Pam Fox



Pam Fox is an Associate Professor of Fine Arts at Hampden-Sydney College in Farmville, Virginia. She holds her B.F.A. and M.F.A. from Virginia Commonwealth University in Communications Arts and Photography respectively. She has been the recipient of many awards and honors in the Arts, including two Virginia Commission for the Arts Fellowship Grants in Photography and a Virginia Museum Fellowship in Photography. She was recently honored with the Theresa Pollack Prize in Photography. Her work is represented in many corporate and museum collections, including the permanent collection of the Virginia Museum of Fine Arts.


Animals are often used to symbolize those aspects of human nature and desire that are real, yet unseen. Our associations with animals have their roots in art, mythology, religion, and literature. We are drawn to animals for their symbolic powers; they represent more primal versions of ourselves. In this work, I orchestrate the illusion of a fleeting encounter with a wild creature in the landscape.

A camera is an instrument of pursuit and capture. Unlike the hunter who is in pursuit of real prey, the photographer is in the business of transforming the real and leaving it behind. As part of the image-making process, the lens inherently turns what is shot into artifice or symbol. There is visual ambiguity in the process: the lure calls us toward something seemingly real, something that instinctually draws us closer.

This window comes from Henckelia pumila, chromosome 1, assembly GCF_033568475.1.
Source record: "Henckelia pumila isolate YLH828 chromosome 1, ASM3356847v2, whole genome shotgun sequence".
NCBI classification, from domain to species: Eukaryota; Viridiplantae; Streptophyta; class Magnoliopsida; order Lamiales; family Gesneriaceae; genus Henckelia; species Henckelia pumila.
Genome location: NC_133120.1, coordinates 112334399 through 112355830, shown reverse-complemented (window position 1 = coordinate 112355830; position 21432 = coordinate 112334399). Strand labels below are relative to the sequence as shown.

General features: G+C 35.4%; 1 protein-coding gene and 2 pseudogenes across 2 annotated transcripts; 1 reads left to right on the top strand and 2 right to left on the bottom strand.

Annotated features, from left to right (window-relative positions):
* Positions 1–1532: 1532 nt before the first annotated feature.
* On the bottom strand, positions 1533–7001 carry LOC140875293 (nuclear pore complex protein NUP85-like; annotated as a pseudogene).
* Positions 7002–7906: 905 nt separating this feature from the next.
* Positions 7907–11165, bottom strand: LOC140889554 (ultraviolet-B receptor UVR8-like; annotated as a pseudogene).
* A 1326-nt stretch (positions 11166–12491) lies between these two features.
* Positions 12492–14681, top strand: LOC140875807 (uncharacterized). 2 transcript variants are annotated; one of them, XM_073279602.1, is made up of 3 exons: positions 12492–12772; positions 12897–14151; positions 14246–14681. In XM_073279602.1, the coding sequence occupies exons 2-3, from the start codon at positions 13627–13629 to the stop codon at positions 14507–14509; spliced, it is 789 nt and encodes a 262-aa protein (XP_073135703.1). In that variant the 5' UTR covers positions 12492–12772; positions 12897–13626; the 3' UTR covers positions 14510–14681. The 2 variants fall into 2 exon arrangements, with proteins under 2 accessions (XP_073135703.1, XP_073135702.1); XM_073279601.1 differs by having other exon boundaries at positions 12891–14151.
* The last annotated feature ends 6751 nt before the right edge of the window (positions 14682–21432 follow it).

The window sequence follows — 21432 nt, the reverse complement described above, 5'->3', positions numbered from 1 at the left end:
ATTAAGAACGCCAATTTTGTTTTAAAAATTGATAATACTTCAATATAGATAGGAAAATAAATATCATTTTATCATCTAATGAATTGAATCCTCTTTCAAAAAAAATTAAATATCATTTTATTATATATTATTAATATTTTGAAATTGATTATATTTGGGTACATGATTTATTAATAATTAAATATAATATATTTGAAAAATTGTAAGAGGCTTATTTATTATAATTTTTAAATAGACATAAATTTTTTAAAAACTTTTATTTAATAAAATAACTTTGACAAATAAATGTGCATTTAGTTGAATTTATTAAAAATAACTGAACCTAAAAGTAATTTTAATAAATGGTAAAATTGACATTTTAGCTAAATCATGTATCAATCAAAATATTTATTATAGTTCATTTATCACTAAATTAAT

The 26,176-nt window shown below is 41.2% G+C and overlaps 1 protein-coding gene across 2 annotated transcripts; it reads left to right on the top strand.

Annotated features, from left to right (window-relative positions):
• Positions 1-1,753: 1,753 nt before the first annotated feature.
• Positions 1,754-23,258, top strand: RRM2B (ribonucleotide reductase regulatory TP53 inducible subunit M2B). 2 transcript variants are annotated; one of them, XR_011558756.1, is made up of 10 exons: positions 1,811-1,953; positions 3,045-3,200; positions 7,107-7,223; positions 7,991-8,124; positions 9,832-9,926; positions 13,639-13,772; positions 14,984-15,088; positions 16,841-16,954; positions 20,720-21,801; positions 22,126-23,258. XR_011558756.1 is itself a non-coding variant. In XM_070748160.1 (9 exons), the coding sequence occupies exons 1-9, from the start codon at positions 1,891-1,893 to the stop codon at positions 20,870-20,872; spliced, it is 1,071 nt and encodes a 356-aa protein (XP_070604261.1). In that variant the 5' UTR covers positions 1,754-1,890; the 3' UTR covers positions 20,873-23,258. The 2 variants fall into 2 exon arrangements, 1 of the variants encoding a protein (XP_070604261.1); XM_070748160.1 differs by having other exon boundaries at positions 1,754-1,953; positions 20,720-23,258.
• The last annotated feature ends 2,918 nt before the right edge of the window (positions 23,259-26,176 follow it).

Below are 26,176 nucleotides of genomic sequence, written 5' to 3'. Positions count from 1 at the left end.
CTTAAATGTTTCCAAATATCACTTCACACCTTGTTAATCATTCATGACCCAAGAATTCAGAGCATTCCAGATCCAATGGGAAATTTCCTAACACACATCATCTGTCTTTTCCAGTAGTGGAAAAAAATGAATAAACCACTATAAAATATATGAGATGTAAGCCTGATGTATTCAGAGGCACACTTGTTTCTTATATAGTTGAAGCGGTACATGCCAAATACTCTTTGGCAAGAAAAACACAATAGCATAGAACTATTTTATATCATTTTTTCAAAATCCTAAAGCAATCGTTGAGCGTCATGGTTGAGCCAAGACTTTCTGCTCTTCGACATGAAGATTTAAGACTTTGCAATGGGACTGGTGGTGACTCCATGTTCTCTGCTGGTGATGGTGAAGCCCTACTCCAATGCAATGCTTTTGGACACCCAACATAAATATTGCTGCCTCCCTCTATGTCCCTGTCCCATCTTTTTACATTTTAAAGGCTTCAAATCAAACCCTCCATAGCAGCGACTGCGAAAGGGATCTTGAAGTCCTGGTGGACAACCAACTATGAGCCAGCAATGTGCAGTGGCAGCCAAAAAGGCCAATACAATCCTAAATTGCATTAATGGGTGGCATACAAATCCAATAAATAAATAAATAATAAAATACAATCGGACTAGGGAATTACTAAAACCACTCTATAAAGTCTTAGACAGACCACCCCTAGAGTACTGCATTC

Captured and distorted by the camera, can a plastic deer or bird elicit a response similar to that evoked by a real animal? Does it become a target for human emotional response and the projection of feeling? I am interested in the tension between representation of these idyllic (fake) animals and the consequence of what might lie outside of the frame.